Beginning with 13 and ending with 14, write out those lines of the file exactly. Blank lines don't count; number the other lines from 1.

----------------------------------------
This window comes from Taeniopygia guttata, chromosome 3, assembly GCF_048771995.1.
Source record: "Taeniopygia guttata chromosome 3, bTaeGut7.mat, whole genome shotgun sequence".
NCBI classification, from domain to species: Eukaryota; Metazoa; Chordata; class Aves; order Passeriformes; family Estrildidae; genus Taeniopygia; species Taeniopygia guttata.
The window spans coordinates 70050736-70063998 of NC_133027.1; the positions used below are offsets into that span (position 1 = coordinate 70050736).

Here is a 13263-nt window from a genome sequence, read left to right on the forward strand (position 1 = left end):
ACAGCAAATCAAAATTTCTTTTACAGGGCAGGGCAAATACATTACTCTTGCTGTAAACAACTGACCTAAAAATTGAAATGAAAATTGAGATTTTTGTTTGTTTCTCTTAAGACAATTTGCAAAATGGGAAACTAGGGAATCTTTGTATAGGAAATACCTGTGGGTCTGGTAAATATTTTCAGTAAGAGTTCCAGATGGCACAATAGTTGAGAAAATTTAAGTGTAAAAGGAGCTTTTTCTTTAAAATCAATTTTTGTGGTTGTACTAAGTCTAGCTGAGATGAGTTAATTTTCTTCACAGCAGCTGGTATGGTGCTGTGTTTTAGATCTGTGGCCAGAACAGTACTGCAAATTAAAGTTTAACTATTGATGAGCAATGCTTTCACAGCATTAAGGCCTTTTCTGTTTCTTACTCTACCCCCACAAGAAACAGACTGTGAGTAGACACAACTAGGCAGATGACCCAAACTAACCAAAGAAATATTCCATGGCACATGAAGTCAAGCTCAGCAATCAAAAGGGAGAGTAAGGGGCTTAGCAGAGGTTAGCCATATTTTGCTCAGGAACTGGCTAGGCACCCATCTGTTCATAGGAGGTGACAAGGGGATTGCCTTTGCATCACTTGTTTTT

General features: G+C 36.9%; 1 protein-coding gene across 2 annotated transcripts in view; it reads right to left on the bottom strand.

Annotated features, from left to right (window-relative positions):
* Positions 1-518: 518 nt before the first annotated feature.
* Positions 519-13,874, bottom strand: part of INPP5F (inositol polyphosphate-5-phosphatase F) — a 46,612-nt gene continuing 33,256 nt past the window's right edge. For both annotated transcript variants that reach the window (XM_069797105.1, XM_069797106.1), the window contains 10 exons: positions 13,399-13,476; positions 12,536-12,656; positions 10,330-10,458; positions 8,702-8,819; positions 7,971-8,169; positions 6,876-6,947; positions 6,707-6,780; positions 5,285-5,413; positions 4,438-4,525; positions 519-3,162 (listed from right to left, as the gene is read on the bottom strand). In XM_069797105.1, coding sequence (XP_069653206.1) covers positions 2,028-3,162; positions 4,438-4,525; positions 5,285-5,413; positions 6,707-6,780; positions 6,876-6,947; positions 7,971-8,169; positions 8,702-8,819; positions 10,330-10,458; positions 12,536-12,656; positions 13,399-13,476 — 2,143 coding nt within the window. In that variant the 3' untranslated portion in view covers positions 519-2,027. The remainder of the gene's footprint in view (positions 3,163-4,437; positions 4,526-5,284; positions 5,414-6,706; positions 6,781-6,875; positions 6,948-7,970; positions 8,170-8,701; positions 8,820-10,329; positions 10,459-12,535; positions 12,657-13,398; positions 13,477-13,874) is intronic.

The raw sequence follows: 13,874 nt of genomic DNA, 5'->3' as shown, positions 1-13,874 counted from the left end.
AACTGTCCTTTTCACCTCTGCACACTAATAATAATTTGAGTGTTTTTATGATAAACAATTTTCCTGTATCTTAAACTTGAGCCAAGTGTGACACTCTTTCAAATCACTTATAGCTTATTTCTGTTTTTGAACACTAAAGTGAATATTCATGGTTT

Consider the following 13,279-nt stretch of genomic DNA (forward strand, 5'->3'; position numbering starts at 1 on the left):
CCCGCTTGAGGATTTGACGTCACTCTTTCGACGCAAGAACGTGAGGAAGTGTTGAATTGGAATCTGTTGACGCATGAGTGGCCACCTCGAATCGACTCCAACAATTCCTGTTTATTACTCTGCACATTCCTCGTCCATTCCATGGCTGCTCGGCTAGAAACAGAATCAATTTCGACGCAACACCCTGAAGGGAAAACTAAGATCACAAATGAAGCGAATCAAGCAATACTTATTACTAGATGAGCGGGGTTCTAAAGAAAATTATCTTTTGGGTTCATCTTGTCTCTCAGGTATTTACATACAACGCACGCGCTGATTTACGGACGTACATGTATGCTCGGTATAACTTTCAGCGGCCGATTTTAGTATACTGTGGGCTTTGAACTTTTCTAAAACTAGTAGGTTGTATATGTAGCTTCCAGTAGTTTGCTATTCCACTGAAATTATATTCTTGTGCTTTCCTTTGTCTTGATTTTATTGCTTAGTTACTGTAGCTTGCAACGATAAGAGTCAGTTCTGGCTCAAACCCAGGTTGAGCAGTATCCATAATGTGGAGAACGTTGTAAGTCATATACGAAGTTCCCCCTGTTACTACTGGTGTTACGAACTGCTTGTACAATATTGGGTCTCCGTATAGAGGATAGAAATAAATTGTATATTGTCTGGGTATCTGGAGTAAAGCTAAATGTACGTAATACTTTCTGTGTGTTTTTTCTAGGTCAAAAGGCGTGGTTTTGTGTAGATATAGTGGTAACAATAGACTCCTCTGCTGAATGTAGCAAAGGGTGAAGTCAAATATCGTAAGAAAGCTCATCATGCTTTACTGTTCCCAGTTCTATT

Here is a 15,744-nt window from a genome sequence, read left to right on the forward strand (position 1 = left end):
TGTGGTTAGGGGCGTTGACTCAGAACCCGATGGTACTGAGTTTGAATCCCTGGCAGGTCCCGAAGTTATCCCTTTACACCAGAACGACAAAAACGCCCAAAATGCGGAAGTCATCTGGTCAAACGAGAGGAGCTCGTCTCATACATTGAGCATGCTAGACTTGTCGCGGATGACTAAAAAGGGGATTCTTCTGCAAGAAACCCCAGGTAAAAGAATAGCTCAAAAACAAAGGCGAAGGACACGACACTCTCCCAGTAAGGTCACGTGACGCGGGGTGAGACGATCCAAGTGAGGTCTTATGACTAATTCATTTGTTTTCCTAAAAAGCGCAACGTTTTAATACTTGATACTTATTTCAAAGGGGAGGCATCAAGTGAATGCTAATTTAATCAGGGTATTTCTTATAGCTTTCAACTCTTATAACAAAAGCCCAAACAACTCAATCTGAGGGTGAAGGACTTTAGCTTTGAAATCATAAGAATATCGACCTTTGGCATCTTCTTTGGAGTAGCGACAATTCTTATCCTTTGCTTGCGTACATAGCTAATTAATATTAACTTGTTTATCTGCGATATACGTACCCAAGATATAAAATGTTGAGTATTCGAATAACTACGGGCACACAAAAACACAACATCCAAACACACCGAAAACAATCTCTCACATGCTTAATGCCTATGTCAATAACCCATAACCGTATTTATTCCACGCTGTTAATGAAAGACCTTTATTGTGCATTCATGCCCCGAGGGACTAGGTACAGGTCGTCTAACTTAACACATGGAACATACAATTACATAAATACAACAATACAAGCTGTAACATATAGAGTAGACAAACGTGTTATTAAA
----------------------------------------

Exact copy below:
Consider the following 13,279-nt stretch of genomic DNA (forward strand, 5'->3'; position numbering starts at 1 on the left):
CCCGCTTGAGGATTTGACGTCACTCTTTCGACGCAAGAACGTGAGGAAGTGTTGAATTGGAATCTGTTGACGCATGAGTGGCCACCTCGAATCGACTCCAACAATTCCTGTTTATTACTCTGCACATTCCTCGTCCATTCCATGGCTGCTCGGCTAGAAACAGAATCAATTTCGACGCAACACCCTGAAGGGAAAACTAAGATCACAAATGAAGCGAATCAAGCAATACTTATTACTAGATGAGCGGGGTTCTAAAGAAAATTATCTTTTGGGTTCATCTTGTCTCTCAGGTATTTACATACAACGCACGCGCTGATTTACGGACGTACATGTATGCTCGGTATAACTTTCAGCGGCCGATTTTAGTATACTGTGGGCTTTGAACTTTTCTAAAACTAGTAGGTTGTATATGTAGCTTCCAGTAGTTTGCTATTCCACTGAAATTATATTCTTGTGCTTTCCTTTGTCTTGATTTTATTGCTTAGTTACTGTAGCTTGCAACGATAAGAGTCAGTTCTGGCTCAAACCCAGGTTGAGCAGTATCCATAATGTGGAGAACGTTGTAAGTCATATACGAAGTTCCCCCTGTTACTACTGGTGTTACGAACTGCTTGTACAATATTGGGTCTCCGTATAGAGGATAGAAATAAATTGTATATTGTCTGGGTATCTGGAGTAAAGCTAAATGTACGTAATACTTTCTGTGTGTTTTTTCTAGGTCAAAAGGCGTGGTTTTGTGTAGATATAGTGGTAACAATAGACTCCTCTGCTGAATGTAGCAAAGGGTGAAGTCAAATATCGTAAGAAAGCTCATCATGCTTTACTGTTCCCAGTTCTATT